“We are still in a resource constrained environment in the FAS and therefore the limiting factor for a full month-long winter break that involves extensive programming for all students is the cost of food and other infrastructure to support these activities.,” Hammonds says.
Hammonds, a former MIT faculty member, says she has extensively studied the school’s Independent Activities Period (IAP) as a potential model for Harvard’s J-Term. Some students say they are envious of the wide array of programs and activities available to MIT students during the IAP, which began in 1971.
During January, MIT offers approximately 100 for-credit, faculty-led courses and over 600 non-credit courses, which can be taught by any member of the MIT community.
For example, a material science professor has led a wine-tasting seminar during IAP for over 30 years, according to MIT Associate Dean of Academic and Research Initiatives Michael Bergren.
“[MIT] felt it was worthwhile to give both students and faculty the opportunity to step outside the fairly rigorous demands of the academic year and do something that is a little off the beaten track,” Bergren says.
But in contrast to Harvard, where nearly all undergraduates live and dine on campus, the majority of MIT students do not eat in dining halls, which cuts down on operational costs during the period, says MIT Associate Dean of New Student Programming Elizabeth C. Young.
“[IAP] really isn’t costing MIT anything extra,” Young says.
Despite the financial barriers to the rapid development of an MIT-like program at Harvard, some student leaders and administrators remain optimistic that formal programming will eventually come to fruition.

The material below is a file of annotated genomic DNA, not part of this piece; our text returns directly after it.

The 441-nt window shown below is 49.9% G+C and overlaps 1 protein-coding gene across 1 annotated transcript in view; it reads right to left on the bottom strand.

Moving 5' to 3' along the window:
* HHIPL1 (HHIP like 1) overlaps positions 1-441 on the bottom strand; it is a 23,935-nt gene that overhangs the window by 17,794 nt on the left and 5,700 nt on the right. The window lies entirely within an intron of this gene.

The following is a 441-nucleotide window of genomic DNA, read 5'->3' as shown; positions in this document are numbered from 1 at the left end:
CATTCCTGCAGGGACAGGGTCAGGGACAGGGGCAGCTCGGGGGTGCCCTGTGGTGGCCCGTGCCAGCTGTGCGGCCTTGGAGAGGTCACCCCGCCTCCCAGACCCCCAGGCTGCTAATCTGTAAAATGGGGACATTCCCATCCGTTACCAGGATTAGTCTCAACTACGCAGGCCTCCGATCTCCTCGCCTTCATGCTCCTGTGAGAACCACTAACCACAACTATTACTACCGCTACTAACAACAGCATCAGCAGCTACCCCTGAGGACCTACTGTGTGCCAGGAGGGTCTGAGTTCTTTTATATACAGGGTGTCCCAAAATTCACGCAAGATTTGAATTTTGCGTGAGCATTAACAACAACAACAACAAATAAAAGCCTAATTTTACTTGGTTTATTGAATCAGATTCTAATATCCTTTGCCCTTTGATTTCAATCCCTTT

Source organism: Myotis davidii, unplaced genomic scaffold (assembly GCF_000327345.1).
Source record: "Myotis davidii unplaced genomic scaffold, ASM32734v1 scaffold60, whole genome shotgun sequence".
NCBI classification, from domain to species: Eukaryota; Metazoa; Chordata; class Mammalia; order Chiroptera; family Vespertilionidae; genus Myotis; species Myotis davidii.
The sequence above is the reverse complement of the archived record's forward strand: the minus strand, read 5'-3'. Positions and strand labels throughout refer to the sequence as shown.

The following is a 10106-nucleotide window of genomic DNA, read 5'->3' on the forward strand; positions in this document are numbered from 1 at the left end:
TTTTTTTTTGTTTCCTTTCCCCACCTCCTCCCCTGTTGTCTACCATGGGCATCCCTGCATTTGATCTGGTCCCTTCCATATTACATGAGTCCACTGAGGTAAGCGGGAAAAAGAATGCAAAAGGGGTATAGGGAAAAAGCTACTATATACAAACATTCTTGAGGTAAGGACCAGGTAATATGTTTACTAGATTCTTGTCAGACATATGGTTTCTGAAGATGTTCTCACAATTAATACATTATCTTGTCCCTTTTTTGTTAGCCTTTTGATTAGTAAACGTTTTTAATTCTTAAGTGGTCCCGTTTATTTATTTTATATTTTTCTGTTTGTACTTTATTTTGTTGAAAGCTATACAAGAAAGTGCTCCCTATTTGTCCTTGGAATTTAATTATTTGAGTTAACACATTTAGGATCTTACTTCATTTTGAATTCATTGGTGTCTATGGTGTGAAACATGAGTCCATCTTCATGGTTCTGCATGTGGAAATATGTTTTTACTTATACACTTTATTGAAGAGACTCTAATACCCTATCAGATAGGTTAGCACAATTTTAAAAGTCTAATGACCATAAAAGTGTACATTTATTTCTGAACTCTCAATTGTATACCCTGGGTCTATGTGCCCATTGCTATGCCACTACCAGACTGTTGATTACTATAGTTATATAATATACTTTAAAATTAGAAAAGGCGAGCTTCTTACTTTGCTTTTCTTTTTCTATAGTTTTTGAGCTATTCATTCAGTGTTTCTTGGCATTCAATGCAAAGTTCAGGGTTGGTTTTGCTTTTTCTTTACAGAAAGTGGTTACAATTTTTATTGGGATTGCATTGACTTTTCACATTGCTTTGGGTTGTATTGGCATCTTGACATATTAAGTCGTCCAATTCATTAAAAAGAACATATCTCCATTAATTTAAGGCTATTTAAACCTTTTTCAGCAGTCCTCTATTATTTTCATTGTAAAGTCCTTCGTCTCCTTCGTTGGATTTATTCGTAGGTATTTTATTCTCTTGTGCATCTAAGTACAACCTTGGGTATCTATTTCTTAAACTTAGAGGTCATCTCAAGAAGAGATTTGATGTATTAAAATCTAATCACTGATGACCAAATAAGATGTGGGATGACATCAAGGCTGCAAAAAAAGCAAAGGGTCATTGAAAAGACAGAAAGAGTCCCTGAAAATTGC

Palfrey says he expects that the College will expand J-Term programming to include a variety of credit and non-credit opportunities as well as additional funding for student activities over the next three to four years.
Bowman, who meets with top administrators monthly, says that “a structured J-Term is certainly something that administrators are looking at.”
Former Dean of the College Harry R. Lewis ’68 says that many faculty members agree that there “is a wasted opportunity right now.”
But the final form of Harvard’s J-Term may not be determined for years to come.
MIT officials say that it will take time before Harvard’s J-Term program can define itself.
“Several years after its inception, IAP was considered an experiment,” Bergren says. “It’s cultural now, [but] we’ve got the benefit of four decades.”
Echoing Bergren’s comments, Hammonds says figuring out how J-Term can best work for Harvard will be a gradual process.
“We are still in the experimental mode,” she says. “I think we’ll have another year of thinking through what we would really like to see this evolve into in the future.”
—Danielle J. Kolin and Naveen N. Srivatsa contributed to the reporting of this article.
—Staff writer Melody Y. Hu can be reached at firstname.lastname@example.org.
—Staff writer Eric P. Newcomer can be reached at email@example.com.